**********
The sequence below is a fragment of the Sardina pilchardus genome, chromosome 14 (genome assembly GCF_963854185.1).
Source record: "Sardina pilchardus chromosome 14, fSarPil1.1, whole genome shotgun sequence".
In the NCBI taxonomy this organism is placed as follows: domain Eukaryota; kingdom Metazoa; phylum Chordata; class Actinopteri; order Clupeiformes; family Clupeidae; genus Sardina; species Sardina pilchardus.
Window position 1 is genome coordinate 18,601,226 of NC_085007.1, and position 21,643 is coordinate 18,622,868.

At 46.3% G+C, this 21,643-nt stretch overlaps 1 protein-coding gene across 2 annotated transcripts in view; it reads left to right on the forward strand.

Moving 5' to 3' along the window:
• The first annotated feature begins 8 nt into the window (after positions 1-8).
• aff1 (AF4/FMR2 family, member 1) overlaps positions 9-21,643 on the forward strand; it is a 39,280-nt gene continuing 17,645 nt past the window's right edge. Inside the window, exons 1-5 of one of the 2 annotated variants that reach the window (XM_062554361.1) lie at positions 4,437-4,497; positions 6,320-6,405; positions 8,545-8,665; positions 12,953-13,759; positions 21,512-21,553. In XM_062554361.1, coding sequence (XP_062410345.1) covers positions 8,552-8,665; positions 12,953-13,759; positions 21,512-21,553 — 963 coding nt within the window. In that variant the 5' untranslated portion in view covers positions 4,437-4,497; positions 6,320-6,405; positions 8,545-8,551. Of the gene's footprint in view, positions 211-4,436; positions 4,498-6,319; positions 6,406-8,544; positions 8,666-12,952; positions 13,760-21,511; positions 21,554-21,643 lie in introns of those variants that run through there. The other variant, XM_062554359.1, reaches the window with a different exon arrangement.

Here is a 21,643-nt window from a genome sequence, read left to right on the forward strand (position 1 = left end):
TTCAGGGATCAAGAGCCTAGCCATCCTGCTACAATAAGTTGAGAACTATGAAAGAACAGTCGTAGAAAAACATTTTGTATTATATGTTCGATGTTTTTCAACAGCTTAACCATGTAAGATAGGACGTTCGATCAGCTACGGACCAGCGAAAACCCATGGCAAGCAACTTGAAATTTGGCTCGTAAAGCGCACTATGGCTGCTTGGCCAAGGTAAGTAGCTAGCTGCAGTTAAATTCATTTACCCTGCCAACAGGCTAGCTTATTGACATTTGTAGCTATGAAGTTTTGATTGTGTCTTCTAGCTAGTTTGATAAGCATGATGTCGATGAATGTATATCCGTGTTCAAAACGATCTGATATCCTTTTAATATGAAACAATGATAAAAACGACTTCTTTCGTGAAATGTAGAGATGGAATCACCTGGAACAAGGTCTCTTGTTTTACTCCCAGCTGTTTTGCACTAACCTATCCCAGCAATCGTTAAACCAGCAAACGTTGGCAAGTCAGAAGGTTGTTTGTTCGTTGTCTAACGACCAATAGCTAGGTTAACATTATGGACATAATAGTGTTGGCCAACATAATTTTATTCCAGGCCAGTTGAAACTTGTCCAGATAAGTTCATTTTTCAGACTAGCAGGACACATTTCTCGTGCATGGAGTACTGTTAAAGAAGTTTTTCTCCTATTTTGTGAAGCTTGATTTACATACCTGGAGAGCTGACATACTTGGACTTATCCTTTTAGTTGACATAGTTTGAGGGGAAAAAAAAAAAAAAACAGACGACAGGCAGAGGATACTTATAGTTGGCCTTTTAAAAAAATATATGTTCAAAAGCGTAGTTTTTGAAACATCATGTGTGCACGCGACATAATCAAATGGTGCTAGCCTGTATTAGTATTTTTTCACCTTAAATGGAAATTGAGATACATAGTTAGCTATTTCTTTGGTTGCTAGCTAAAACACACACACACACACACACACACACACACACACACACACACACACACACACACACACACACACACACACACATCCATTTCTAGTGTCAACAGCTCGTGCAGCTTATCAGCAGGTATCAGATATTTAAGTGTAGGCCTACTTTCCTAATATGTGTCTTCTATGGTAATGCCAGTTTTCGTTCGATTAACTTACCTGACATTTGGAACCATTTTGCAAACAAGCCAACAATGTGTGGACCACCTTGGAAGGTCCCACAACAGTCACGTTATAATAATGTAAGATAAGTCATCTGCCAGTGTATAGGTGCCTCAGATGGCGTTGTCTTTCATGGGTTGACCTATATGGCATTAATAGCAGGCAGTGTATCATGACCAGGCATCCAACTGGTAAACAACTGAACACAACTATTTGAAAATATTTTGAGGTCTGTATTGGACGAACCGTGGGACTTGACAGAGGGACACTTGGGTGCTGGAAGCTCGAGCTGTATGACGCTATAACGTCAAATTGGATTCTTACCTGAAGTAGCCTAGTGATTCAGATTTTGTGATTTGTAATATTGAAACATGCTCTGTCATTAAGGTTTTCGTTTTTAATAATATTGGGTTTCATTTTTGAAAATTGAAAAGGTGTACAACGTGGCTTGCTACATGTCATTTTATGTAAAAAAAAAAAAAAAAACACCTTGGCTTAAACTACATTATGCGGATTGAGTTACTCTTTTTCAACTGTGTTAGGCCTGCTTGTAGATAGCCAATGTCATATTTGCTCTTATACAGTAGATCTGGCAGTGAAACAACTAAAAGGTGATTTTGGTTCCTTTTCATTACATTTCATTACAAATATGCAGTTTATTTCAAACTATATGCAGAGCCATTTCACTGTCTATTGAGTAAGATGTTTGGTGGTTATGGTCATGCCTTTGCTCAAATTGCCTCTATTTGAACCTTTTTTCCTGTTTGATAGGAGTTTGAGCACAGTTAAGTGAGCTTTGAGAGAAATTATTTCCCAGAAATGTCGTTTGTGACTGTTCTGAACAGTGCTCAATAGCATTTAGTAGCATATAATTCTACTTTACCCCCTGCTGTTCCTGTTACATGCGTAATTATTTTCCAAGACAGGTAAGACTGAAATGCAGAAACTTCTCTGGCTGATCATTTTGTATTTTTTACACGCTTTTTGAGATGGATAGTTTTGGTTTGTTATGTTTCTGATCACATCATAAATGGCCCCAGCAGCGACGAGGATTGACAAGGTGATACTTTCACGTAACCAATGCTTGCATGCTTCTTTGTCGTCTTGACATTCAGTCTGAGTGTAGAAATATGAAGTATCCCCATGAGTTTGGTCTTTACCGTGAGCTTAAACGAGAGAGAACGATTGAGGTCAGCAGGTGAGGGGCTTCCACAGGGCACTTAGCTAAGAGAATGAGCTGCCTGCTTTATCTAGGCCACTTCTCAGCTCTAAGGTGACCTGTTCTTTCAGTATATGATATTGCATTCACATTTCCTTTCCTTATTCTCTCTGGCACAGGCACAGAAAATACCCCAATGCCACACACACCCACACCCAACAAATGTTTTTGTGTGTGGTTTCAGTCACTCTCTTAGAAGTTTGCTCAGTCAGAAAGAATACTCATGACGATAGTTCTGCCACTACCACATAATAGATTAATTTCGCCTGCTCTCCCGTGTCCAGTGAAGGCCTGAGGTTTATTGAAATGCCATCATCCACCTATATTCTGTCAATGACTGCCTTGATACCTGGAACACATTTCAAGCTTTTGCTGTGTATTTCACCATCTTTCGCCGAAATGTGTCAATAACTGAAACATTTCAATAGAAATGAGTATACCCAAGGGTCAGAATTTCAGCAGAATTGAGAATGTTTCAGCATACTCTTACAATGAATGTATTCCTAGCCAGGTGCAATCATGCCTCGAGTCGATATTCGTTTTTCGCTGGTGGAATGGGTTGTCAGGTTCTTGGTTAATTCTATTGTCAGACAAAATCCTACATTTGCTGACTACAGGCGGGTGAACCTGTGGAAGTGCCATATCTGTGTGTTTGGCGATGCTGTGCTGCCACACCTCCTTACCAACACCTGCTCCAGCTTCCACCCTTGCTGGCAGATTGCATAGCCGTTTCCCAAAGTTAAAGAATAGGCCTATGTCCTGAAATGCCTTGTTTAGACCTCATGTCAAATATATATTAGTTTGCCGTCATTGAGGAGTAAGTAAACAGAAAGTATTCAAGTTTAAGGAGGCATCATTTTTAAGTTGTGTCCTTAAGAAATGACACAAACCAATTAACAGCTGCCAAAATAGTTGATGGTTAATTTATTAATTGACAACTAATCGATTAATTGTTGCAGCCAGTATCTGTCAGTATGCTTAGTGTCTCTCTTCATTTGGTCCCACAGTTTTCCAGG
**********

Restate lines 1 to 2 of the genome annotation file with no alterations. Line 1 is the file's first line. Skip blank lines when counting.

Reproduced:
The sequence below is a fragment of the Sardina pilchardus genome, chromosome 14 (genome assembly GCF_963854185.1).
Source record: "Sardina pilchardus chromosome 14, fSarPil1.1, whole genome shotgun sequence".